tests to try to improve the chances of success for fertility patients. She is now the
Senior Andrologist at the Bristol Centre for Reproductive Medicine; a large NHS
fertility unit. She is responsible for providing diagnostic semen analysis services
to BCRM and the Bristol area CCG GP services, ensuring that current best
practice and WHO standards are adhered to, including training new members of
staff. She ensures a supply of donor sperm and has years of experience in donor
recruitment. She was instrumental in setting up a pre-chemotherapy sperm
freeze service. She has also taught on the University of Bristol’s MSc in Reproduction and Development course for many years. She has been a member of
the ABA Education Committee for several years and helped shape the ABA logbooks; she also acts as supervisor, mentor, marker and examiner for Andrologists undertaking the ABA logbooks.
She is now the ABA log book coordinator.
Freezing and Storage of Sperm
The learning objective is to offer an introduction to aspects of a service to offer sperm freezing and storage for
treatment use and will include ejaculated and surgically retrieved sperm and testicular tissue. Providing an
effective best practice service requires preparation and attention to detail. The aim should be to ensure that the
men, whether they are fertility clients, pre-chemotherapy patients or donors, have a pathway that ensures their
needs are met especially those with anxiety problems, and those who are unwell. The men should be counselled
to obtain effective consents covering sample storage and future treatment use, screened to meet current
regulations, educated to produce the best samples, advised of treatment types their sample will be suitable for
and the need for sufficient sperm to be stored. This lecture will cover aspects of laboratory work including
procuring the best sample, effective witnessing and labelling, sample appropriate processing and preparation,
freezing and thawing techniques to retain fertility potential, awareness of possible causes of cell damage,
information regarding the various packaging plastics, culture and freeze media and freeze systems available to
process and store sperm highlighting the advantages and disadvantages that need to be considered.
Cryobank Audits and Patient Recall - David Sanders, Wales Fertility
Institute, Cardiff & Aneurin Bevan University Health Board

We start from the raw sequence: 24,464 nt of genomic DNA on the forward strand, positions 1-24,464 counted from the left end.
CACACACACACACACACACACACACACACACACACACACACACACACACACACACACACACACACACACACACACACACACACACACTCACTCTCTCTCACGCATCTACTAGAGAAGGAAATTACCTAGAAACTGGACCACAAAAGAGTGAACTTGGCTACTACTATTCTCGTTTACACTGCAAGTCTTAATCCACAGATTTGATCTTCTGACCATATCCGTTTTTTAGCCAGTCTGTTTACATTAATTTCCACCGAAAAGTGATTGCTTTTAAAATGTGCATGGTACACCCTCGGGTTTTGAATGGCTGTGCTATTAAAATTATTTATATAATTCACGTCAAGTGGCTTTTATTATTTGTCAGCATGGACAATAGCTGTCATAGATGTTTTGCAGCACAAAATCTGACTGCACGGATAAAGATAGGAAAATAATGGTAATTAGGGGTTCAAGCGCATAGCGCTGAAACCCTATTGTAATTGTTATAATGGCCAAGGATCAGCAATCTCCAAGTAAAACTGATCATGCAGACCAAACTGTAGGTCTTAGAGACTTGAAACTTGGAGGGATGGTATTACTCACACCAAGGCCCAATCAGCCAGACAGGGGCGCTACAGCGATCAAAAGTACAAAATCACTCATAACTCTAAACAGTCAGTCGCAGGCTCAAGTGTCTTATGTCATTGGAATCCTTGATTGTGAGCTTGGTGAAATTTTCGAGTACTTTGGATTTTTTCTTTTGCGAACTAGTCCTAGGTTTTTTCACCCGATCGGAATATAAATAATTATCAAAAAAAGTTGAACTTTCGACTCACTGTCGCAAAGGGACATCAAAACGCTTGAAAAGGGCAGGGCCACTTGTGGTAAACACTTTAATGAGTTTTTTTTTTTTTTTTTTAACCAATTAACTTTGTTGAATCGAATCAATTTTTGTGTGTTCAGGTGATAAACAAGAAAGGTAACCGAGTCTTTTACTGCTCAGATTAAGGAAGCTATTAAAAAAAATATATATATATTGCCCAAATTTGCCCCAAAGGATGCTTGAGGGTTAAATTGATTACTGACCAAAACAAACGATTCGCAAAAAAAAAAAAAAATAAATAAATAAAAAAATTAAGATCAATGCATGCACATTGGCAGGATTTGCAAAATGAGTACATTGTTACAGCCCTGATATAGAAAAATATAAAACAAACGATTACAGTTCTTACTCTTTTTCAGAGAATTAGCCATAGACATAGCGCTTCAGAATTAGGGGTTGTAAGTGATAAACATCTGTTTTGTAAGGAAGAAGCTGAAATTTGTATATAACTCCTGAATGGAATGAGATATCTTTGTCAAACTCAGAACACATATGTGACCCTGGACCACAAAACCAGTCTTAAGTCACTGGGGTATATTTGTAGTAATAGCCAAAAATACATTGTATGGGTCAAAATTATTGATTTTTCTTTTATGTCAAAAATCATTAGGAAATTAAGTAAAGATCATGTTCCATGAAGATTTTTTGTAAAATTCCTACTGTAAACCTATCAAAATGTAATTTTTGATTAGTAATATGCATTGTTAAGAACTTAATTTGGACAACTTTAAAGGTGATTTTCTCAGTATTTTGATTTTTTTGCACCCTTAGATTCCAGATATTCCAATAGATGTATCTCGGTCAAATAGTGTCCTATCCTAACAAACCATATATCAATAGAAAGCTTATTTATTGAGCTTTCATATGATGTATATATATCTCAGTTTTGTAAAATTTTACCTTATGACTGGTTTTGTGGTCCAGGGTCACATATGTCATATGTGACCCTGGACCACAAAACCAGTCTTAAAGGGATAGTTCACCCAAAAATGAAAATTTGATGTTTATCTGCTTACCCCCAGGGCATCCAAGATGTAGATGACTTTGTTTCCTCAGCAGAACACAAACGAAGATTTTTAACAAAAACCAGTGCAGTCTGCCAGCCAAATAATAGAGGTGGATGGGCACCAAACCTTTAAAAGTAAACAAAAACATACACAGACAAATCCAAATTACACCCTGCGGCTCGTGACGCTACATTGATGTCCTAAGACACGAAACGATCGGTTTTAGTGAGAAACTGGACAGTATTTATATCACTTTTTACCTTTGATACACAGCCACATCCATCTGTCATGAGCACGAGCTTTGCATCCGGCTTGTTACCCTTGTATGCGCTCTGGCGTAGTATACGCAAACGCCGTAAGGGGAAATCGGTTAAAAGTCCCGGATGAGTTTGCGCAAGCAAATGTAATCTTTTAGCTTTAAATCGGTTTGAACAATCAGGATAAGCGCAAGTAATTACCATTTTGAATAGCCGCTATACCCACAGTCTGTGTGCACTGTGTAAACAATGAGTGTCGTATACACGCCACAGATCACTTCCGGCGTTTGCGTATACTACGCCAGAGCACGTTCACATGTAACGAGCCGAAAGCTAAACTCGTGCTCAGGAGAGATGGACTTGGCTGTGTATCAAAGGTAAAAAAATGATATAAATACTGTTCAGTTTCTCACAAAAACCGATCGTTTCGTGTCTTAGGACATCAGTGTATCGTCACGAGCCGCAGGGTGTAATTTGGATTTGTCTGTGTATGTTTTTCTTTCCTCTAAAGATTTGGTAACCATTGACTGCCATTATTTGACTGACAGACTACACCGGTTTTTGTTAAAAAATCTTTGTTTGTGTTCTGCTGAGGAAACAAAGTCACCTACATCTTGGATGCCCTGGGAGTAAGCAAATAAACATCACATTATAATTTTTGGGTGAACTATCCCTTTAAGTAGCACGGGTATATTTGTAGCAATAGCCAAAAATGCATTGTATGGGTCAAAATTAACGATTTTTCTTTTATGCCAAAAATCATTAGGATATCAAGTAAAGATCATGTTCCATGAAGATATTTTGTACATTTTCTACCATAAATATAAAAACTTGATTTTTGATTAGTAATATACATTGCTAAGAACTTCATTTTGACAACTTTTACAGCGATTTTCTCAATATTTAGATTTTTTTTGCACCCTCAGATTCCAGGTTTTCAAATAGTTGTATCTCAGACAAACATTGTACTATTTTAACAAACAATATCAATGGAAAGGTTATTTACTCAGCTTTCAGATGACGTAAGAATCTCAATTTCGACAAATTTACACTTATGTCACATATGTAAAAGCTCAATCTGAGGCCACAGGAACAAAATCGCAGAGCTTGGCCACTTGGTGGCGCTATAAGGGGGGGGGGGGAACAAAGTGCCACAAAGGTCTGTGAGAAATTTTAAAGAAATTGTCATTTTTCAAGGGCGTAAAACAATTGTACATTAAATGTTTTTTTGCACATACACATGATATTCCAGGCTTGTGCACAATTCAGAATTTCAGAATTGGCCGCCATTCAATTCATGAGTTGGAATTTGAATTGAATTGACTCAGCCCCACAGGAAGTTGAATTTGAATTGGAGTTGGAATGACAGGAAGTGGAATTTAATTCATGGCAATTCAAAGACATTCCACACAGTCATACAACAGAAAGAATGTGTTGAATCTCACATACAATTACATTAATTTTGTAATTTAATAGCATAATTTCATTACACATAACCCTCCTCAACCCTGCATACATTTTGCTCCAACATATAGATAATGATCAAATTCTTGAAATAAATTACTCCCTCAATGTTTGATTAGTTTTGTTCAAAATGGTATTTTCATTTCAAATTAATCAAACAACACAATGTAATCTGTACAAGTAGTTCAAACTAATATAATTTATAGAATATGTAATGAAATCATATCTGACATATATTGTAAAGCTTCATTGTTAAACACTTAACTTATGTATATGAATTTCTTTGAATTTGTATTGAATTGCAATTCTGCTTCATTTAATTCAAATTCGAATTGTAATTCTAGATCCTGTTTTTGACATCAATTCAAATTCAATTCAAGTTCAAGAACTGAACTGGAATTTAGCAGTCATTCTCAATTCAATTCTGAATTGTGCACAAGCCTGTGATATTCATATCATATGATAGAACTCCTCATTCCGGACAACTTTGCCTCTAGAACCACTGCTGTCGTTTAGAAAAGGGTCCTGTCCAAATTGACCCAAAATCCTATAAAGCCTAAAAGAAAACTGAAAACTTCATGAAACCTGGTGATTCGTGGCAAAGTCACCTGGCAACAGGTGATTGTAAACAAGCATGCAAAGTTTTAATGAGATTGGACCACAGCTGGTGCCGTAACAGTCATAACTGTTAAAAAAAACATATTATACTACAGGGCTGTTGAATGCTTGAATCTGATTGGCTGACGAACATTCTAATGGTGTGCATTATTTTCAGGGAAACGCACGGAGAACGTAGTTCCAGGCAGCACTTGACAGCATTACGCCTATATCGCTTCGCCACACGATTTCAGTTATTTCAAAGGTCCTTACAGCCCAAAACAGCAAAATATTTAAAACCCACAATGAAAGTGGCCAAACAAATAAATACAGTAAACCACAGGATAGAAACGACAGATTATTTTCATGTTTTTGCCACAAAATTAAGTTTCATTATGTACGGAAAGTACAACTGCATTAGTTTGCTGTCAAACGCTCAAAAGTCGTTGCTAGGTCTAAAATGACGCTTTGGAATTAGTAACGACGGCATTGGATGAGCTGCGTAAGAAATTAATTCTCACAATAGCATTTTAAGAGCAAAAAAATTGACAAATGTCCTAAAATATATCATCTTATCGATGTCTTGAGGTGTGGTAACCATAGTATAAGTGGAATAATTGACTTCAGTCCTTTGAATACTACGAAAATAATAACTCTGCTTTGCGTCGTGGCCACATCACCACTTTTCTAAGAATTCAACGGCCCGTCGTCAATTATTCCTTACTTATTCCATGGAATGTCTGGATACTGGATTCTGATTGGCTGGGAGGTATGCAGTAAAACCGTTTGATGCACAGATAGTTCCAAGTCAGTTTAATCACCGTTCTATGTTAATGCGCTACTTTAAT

My current role as Lead Andrologist includes secondment to Cardiff to
provide technical expertise for their Andrology department. This has
required me to provide training for staff in the methods described in
WHO 2010.
I was also required to carry out a full audit of the Andrology cryostore
including re-cataloguing all of the dewars and cross referencing back
to the patient storage records and consents. I have been involved
with the development of All-Wales Andrology SOPs and the
configuration of the All-Wales LIMS. In addition I am a member of the
ABA Executive Committee and an Andrology assessor for ISO 15189.
Conducting a Cryobank Audit and Patient Recall
The HFEA requires:
 A documented procedure to review stored embryos and gametes at least once every two years
 A bring-forward system in order to ensure sufficient advance notice of the end of consent period.
 No centre may keep embryos or gametes after expiry of consent.
 The centre should make efforts to stay in contact with patients who have embryos or gametes in storage.
The system of procurement, storage, use or disposal should allow traceability of the process. Where appropriate
stages should be witnessed. Each individual unit will have their own methods to achieve the required outcome.
The aim is to share my experience with audit and recall, to provide an insight into how one unit achieves the
HFEA requirements.
Liquid Nitrogen Training Course
21st May 2014, Portsmouth Marriott Hotel
Setting up a Liquid Nitrogen User Group for your Facility - Peter Goddard,
St Mary’s Hospital, Manchester
Peter has 26 years of experience in working in NHS hospital laboratories,
initially working as a microbiologist and then an andrologist in several
hospitals in the UK. He has worked as a Senior Biomedical Scientist in the
Andrology laboratory at St. Mary’s Hospital in Manchester for the last 12
years. He is the Health and Safety Advisor to the laboratory and has been
Chair of the Trust’s Liquid Nitrogen Users’ Group since its inception nine
years ago. Peter has been a member of the ABA Executive for six years and
is co-editor of the ‘Andrologist’ newsletter.
Setting up a Liquid Nitrogen User Group for your Facility
In 2003 several incidents involving Liquid Nitrogen occurred at Central
Manchester Foundation Trust. Following investigation it was decided that a
forum should be set up assist departments with investigation of incidents,
training and liaison with the medical gas team and the gas supplier. Ten years later and the group meets regularly
to discuss situations common to all users of Liquid Nitrogen across the site. A code of practice has been
implemented that covers many of the concerns faced by the users. This has helped to standardise the storage,
transport and use of Liquid Nitrogen.
This talk will take you through the experience of setting up such a group and discuss the successes and lessons
learnt from the experience.
Adverse Incidents - Mathew Tomlinson, Queen’s Medical Centre,
Matt Tomlinson is clinical scientist in andrology at the University Hospital
Nottingham. He began his career in andrology with a PhD at the old Jessop
hospital in Sheffield and the University Dept of Ob/Gyn. He began his NHS
career at the Royal Shrewsbury Hospital spending 5 years there learning the